What About Education
by Mark L. Williams
C

hristians through the ages have not always agreed about the attitude God’s people should have toward education.

On the one hand, proponents of learning quote verses like “If you seek her [wisdom] as silver, and search for her as for hid- den treasures; then you will understand the fear of the Lord, and find the knowledge of God” (Prov. 2:4-5)*; and “Be diligent to present yourself approved to God, a worker who does not need to be ashamed, rightly dividing the word of truth” (2 Tim. 2:15)— urging believers on the basis of these verses and other similar ones to pursue study and learning.

Conversely, others quote Jesus’ words, “In that hour Jesus rejoiced in the Spirit and said, ‘I thank You, Father, Lord of heaven and earth, that You have hidden these things from the wise and prudent and revealed them to babes’” (Luke 10:21); and “Where is the wise? Where is the scribe? Where is the disputer of this age? Has not God made foolish the wisdom of this world?” (1 Cor. 1:20)—admonishing those who love God to avoid anything that smacks of intellectualism.

What must we think?

I stand with those who take the position that a man or woman needs both disciplined study and a strong dependence on the revelation that comes from the Holy Spirit. We must embrace the anointing of the Spirit, and we must realize He will anoint what we bring to Him. I think of education and training as the wires along which electricity runs. Wires do not illuminate light bulbs or power appliance motors; electricity does that. But electricity does not arrive without wires on which to travel. Thinking, pondering, studying, knowing, ordering—education—erects the wires on which spiritual truth can be transmitted.

The Bible elevates the importance of the mind that is surrendered to God. Jesus tells us we are to love God with all our mind. He has chosen to reveal Himself in the pages of a book, and to understand that book, we must read and think about what we read. The thinking, when it is anointed by the Spirit, produces a spiritual result. “My heart was hot within me; while I was musing, the fire burned. Then I spoke with my tongue” (Ps. 39:3).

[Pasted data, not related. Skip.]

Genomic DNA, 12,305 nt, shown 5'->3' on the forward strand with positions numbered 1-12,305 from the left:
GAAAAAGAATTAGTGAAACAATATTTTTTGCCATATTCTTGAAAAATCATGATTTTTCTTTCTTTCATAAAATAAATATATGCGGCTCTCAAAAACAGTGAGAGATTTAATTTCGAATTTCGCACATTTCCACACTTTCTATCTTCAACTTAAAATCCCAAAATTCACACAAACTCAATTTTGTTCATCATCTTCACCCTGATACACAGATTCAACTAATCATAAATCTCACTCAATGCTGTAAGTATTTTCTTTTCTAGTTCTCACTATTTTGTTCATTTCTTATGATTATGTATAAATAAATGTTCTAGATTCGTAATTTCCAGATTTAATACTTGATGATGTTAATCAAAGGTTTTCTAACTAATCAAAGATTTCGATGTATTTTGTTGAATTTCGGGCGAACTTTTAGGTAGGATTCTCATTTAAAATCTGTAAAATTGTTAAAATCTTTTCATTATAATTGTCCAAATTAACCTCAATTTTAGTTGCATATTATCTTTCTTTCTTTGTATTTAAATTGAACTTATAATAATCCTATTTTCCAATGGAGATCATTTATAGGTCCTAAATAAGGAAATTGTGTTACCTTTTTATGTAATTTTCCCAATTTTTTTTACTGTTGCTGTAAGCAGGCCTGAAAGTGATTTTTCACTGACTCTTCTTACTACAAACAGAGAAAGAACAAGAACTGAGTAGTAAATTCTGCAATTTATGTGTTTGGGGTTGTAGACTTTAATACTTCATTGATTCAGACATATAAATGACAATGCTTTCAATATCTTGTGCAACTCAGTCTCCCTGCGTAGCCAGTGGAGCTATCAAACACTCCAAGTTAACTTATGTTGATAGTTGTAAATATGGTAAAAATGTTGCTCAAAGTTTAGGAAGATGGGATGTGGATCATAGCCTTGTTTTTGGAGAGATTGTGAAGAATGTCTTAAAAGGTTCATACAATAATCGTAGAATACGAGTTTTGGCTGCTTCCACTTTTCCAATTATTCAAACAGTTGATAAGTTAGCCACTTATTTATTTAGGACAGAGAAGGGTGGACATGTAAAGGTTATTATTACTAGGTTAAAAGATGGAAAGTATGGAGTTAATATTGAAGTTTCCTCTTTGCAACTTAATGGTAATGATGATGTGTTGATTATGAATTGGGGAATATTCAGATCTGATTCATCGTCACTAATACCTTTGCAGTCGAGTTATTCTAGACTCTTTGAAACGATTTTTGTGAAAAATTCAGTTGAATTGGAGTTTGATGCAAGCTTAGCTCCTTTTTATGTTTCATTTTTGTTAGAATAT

Education is not an assurance that people will know God. It is possible to be educated in the ways of the world and be a fool in the things pertaining to God. First Corinthians 1:21 declares, “The world through wisdom did not know God.” Who among us has not heard Ph.D.s make foolish and ridiculous statements? No one can defend and recommend education without adding caveats. It is not enough to advocate that people study, without emphasizing where and from whom they learn. All schools are not created equal. It is well known that many colleges and seminaries originally founded upon Christian values have strayed far. They have become environments hostile to faith. The great majority of secular and state schools have taken this direction.

Seek to learn, but do so in the right places. We have decided it is prudent in
the Church of God to concentrate our residential (and distance learning) educational efforts in Lee University and the Pentecostal Theological Seminary, to provide quality instruction founded on a deep commitment to the truths of Scripture. Other quality schools exist that are built on similar foundations.

A college advocacy group advertises, “A mind is a terrible thing to waste.” This is doubly true for a Christian. Education— rightly done—prepares believers to face life and accomplish God’s will. Its aim, in the words of Romans 8:29, is to conform us to the image of the Son. Finally, as Beth Moore teaches, “Satan never wastes a fiery dart on an area covered by armor.”